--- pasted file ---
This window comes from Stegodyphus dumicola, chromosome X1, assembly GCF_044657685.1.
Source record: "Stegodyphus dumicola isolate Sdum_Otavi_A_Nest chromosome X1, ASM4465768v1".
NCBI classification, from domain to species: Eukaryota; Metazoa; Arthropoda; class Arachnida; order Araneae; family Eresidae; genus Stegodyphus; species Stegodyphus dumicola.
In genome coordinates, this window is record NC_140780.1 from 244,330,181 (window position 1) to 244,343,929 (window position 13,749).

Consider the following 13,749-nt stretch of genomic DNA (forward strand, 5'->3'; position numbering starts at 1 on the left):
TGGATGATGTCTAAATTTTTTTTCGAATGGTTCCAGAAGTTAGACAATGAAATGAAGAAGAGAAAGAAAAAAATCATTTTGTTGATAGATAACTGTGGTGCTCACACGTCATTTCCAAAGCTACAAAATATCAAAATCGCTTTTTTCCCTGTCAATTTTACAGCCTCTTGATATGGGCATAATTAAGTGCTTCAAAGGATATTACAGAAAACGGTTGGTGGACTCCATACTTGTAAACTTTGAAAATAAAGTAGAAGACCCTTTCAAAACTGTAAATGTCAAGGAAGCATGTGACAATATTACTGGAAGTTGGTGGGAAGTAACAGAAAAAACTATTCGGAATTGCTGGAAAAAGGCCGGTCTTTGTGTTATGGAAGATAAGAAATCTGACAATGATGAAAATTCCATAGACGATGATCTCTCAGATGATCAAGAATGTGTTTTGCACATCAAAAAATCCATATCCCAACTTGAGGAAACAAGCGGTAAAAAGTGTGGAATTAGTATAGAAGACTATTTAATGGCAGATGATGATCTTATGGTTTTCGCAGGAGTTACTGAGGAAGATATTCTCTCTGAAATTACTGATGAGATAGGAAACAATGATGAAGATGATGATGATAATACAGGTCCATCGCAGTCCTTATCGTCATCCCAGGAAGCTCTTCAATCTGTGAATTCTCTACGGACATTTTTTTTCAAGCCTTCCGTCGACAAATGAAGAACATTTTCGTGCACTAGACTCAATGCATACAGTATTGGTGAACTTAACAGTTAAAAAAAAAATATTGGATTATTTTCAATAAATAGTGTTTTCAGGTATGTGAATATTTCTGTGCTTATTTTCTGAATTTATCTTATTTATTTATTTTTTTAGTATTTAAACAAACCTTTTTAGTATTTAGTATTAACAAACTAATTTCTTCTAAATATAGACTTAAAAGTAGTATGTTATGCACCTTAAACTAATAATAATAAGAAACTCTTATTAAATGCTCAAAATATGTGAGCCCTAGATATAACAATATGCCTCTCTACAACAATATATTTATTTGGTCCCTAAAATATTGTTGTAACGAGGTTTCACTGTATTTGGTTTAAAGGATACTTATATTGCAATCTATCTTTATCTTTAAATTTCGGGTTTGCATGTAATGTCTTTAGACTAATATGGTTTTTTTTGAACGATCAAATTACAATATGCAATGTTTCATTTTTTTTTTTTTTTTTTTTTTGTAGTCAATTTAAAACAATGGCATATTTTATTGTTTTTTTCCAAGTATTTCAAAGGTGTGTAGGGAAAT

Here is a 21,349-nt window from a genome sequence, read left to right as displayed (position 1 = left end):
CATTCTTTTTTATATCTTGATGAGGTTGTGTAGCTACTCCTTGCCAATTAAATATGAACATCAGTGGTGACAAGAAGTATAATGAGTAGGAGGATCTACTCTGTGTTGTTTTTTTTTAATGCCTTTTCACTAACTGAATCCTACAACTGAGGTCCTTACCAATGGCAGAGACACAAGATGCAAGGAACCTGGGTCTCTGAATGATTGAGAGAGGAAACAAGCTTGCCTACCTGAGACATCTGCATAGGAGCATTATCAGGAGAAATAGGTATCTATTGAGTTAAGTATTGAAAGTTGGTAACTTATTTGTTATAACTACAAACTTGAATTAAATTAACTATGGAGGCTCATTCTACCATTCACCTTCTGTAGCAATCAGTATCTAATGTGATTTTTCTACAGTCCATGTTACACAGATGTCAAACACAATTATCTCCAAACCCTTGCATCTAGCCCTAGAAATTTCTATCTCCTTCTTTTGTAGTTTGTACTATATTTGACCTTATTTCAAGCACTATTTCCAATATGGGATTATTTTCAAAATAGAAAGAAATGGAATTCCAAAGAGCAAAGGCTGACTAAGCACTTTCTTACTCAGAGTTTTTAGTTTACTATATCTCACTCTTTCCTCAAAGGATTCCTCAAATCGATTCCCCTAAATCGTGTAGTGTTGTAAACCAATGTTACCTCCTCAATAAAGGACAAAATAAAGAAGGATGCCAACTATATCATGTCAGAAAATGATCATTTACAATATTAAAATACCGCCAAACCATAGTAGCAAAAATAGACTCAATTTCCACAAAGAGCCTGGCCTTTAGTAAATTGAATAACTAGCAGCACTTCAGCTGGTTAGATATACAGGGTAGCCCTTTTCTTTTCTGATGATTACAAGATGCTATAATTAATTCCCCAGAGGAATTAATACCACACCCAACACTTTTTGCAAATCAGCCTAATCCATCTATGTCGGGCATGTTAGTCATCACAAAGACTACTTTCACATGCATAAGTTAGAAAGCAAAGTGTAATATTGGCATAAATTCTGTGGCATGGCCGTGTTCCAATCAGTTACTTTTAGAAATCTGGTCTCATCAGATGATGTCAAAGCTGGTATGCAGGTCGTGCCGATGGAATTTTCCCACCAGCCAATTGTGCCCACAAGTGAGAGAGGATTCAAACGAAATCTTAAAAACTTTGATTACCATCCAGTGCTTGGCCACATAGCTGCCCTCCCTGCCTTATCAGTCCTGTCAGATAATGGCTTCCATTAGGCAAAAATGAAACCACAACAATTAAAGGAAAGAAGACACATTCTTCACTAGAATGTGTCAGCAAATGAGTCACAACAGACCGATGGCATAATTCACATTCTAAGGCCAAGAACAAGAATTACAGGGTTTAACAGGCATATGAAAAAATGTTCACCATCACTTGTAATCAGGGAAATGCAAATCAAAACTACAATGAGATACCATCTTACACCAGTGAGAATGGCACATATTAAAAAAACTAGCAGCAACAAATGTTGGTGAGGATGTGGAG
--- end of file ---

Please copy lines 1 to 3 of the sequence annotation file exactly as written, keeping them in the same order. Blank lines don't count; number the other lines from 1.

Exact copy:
This window comes from Stegodyphus dumicola, chromosome X1, assembly GCF_044657685.1.
Source record: "Stegodyphus dumicola isolate Sdum_Otavi_A_Nest chromosome X1, ASM4465768v1".
NCBI classification, from domain to species: Eukaryota; Metazoa; Arthropoda; class Arachnida; order Araneae; family Eresidae; genus Stegodyphus; species Stegodyphus dumicola.